A recent research enquiry from a FIBIS member highlighted an interesting aspect of general family history. A letter was held dated July 1868 written by John Wharton of Aberford, England an elderly man of 93 years, to his grandson in India. It was addressed “My dear Grandson” and the problem was to establish to whom the letter was written and find where both men sat on the family tree.
After some initial research – which involved also identifying various other persons named in the letter – it was discovered that the letter writer was the father of another John Wharton (born c 1800) – a soldier in H M 38th Regiment of Foot. The younger John Wharton had been posted to India in 1818 and had died there in 1865. It was to his son, Thomas Wharton (1831-1898) that the letter was written by an affectionate Grandfather.
The younger John Wharton had married Margaret O’Donnel in Berhampore, India in 1824. On looking at these marriage details something rang a bell as I noted that the groom had signed his name with an X (his “mark”) which denoted that he could not write.
(Image courtesy of findmypast.co.uk – British Library reference N1-13-135)
Turning back to the letter written by the older man in Aberford, I realised that he also couldn’t write as this letter stated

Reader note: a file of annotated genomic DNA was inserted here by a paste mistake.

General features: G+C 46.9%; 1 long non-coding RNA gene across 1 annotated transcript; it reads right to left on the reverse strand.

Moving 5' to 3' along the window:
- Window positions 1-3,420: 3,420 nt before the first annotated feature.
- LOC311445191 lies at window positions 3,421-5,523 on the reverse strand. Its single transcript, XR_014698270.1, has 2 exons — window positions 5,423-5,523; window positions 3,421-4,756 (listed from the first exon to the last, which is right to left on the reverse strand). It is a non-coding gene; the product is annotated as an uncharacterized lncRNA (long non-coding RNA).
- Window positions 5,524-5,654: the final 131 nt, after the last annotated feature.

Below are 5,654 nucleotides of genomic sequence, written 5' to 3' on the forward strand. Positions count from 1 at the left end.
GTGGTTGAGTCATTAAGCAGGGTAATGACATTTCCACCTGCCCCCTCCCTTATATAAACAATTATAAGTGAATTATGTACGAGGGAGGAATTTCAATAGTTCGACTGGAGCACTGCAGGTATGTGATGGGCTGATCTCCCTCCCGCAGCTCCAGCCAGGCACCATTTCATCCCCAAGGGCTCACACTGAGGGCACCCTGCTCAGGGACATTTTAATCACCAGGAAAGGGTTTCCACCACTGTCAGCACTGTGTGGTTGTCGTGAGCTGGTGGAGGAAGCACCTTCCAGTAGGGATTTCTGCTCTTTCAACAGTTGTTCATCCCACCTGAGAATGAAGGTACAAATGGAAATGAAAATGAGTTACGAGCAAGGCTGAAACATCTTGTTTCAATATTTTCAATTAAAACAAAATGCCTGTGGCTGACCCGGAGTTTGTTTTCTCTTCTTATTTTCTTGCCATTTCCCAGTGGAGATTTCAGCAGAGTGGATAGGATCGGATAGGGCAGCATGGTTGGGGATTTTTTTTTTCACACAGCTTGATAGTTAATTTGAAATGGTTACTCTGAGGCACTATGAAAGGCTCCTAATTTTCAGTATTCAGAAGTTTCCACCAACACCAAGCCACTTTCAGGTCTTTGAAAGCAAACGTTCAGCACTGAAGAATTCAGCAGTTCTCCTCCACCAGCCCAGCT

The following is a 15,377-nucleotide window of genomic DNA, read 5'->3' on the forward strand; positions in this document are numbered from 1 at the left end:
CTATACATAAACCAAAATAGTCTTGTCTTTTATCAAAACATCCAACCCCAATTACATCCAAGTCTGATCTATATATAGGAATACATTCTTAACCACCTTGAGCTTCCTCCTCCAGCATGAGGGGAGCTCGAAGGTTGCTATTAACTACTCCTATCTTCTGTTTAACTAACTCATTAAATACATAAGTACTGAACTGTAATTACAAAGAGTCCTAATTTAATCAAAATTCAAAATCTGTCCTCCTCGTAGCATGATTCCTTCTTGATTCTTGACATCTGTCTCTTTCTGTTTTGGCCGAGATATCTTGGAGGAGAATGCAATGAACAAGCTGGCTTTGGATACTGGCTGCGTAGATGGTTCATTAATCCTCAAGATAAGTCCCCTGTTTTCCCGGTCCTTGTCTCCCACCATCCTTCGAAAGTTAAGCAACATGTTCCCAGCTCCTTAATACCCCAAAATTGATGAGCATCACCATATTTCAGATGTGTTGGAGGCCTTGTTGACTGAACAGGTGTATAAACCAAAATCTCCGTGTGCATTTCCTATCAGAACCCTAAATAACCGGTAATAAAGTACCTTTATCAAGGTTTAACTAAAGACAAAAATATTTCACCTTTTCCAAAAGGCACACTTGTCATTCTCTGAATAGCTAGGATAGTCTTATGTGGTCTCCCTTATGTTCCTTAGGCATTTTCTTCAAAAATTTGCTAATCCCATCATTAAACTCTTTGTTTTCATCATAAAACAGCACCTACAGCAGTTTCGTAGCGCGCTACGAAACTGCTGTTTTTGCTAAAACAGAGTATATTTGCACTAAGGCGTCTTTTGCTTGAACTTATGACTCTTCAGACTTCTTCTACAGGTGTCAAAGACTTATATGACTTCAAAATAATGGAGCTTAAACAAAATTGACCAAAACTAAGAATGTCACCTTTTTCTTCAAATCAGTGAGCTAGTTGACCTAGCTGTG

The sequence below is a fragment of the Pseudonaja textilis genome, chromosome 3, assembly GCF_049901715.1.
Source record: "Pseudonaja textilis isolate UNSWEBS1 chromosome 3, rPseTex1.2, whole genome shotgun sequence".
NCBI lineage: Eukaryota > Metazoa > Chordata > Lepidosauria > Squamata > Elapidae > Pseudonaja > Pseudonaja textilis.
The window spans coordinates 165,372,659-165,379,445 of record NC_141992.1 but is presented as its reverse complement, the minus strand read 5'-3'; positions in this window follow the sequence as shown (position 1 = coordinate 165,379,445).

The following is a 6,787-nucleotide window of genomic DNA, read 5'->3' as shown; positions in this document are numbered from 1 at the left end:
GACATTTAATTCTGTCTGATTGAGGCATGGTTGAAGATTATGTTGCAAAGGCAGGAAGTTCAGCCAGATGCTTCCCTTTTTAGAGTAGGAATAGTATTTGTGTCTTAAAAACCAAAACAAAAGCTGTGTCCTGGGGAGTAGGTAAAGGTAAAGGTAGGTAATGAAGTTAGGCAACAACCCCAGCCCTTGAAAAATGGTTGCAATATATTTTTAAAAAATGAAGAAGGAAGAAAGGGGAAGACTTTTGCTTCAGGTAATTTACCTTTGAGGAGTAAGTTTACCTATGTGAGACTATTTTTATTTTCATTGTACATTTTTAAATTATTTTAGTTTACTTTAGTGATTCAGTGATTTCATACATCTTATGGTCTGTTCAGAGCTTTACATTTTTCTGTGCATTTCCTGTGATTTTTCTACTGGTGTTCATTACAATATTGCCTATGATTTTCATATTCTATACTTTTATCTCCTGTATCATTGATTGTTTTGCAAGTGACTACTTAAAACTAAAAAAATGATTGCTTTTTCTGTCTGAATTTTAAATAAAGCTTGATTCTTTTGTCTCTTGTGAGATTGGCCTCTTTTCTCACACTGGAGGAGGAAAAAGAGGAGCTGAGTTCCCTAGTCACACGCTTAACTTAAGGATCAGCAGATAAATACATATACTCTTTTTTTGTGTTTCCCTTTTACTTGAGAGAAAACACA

“I should have answered your letter before this but I could not get one written by the person I wanted, the one who used to write for me being dead.”
What a piece of social history! One can only imagine a concerned grandfather seeking out a clerk so that he could communicate with his grandson thousands of miles away in India – and maybe later impatiently returning to that same man to interpret the words received in reply. In fact, I subsequently learned from our member that the elderly John Wharton had been an agricultural labourer which explained his lacking the ability to read and write. By contrast, the letter’s recipient, grandson Thomas, presumably had some formal education as he was the manager of an indigo factory in Allahabad, India.
This example is a good reminder that family history is not just entering names on a tree and that it is important to look carefully at all resources. My own ancestor, baptised Jeremiah Riordan, went out to India from Cork, Ireland in 1847 as a private in the Hon. East India company army. He died there in 1881 and his monumental inscription in the Cathedral at Visagapatam, Madras shows his surname as Reardon. In fact, I found various forms of the surname on the baptismal records of his twelve children. (This also highlights the importance of considering variations of a surname when conducting a search. (In fact, for this reason, many online databases, including that of FIBIS, allows a choice of searching both the exact and varied options of a name).
I had suspected that Jeremiah Riordan , who previously been a labourer in Ireland , was illiterate and the recording clerks had merely entered the surname as it had been pronounced to them. There is no surviving marriage entry but there is a will. Here Jeremiah’s surname is spelled correctly and there it is – an X marking the spot where his signature should have been!.
(Image courtesy of findmypast.co.uk – British Library ref L/AG/34/40/22)